OECD (the Organization for Economic Cooperation and Development) announced the introduction of a global tax transparency framework to address the need to report and exchange information about crypto-assets as part of the regulatory framework.
Fighting Criminal Activities
As part of its efforts to respond to a global call made by the G20 for the development of a framework for the automated exchange of information between countries on crypto assets, the OECD has developed the Crypto Asset Reporting Framework (CARF).
OECD Secretary-General’s Tax Report will be presented to OECD Finance Ministers and Central Bank Governors in Washington D.C., as part of their discussions during their next meeting on 12-13 October, as part of the latest OECD Secretary-General’s Tax Report.
A new transparency initiative, developed together with the G20 countries, comes at a time when crypto-assets are being used in an increasingly wide range of investment and financial applications following a rapid adoption of crypto-assets over the past few years.
There is no need for traditional financial intermediaries to be involved with the transfer and holding of crypto-assets, as traditional financial intermediaries like banks cannot be involved. Additionally, no central administrator has full visibility into transactions that are carried out or holdings of crypto-assets.
As a result of the crypto market, many new intermediaries and service providers have emerged as well, such as crypto-asset exchanges and wallet providers. Many of these sites are currently unregulated and are not subject to any regulation.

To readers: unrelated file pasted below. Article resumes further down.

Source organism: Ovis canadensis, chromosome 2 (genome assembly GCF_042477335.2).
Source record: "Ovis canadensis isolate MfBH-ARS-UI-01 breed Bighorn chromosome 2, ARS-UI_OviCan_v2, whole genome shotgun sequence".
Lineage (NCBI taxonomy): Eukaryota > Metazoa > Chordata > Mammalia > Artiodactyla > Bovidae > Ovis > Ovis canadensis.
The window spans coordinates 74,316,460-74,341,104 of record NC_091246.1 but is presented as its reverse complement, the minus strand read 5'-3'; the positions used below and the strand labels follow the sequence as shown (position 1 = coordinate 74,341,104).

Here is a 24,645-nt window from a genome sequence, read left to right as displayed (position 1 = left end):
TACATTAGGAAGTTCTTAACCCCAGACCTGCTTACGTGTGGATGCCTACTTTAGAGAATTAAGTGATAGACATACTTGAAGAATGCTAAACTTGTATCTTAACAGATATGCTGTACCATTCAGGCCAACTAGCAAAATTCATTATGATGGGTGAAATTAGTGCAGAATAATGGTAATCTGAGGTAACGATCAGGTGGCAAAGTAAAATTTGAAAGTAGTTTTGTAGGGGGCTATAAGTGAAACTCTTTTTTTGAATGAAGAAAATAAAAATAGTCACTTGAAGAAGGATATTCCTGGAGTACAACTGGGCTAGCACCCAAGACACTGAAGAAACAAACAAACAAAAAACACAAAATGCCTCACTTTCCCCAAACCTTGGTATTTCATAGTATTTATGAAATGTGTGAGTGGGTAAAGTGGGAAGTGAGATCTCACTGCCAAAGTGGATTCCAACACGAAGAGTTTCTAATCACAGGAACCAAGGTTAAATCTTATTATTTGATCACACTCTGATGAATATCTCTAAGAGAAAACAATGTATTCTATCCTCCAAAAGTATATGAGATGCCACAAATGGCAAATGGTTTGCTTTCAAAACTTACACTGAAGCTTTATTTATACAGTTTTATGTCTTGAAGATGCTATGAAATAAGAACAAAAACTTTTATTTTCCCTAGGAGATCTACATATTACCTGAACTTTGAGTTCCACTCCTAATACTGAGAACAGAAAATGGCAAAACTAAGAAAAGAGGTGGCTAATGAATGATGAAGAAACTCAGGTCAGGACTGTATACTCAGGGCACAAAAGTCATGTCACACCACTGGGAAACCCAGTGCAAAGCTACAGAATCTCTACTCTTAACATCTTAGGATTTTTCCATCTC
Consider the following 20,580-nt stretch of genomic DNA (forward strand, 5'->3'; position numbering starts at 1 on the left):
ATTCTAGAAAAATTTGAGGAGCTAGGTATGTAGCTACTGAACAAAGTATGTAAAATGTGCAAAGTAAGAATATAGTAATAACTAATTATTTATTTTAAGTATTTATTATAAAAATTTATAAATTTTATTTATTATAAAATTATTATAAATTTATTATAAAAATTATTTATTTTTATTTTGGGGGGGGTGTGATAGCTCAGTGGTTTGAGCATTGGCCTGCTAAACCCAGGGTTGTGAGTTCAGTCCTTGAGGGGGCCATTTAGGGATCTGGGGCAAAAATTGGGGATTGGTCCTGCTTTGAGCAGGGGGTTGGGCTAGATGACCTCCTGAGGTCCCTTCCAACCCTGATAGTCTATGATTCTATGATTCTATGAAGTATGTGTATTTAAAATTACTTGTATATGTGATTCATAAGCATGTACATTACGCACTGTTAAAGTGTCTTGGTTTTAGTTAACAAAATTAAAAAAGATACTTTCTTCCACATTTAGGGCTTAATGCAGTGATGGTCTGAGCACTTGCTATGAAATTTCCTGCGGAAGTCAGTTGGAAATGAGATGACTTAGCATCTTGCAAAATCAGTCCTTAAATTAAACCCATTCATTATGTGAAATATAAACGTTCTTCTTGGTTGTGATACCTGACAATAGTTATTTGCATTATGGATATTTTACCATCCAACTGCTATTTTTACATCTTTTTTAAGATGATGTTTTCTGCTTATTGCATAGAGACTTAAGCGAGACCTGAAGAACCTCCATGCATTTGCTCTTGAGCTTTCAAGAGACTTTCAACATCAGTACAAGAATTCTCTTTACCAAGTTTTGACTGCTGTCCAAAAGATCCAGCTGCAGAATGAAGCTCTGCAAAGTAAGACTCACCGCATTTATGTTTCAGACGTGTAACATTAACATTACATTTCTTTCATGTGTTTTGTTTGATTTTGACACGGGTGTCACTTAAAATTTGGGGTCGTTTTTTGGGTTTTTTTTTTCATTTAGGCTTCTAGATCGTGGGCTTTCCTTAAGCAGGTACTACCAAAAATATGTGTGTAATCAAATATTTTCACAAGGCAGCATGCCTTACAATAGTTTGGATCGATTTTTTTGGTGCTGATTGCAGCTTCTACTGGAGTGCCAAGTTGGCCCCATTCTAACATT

OECD Secretary-General Mathias Cormann said:
“The Common Reporting Standard has been very successful in the fight against international tax evasion. In 2021, over 100 jurisdictions exchanged information on 111 million financial accounts, covering total assets of EUR 11 trillion.”
By using standardized methods similar to the CRS, the CARF will ensure transparency in regard to crypto-asset transactions, by exchanging this information on an annual basis with the jurisdictions of residence of taxpayers, in a way similar to the CRS, in order to ensure transparency in regards to crypto-asset transactions.
An important component of the CARF is the model rules, which can be transposed into domestic law, as well as a commentary that can assist administrations in implementing the model rules.
It is expected that the OECD will continue to work on the legal and operational instruments that would facilitate the exchange of information on the basis of the CARF in the next few months, as well as ensure that the CARF is effectively implemented and widely implemented, along with the timing at which it will be implemented.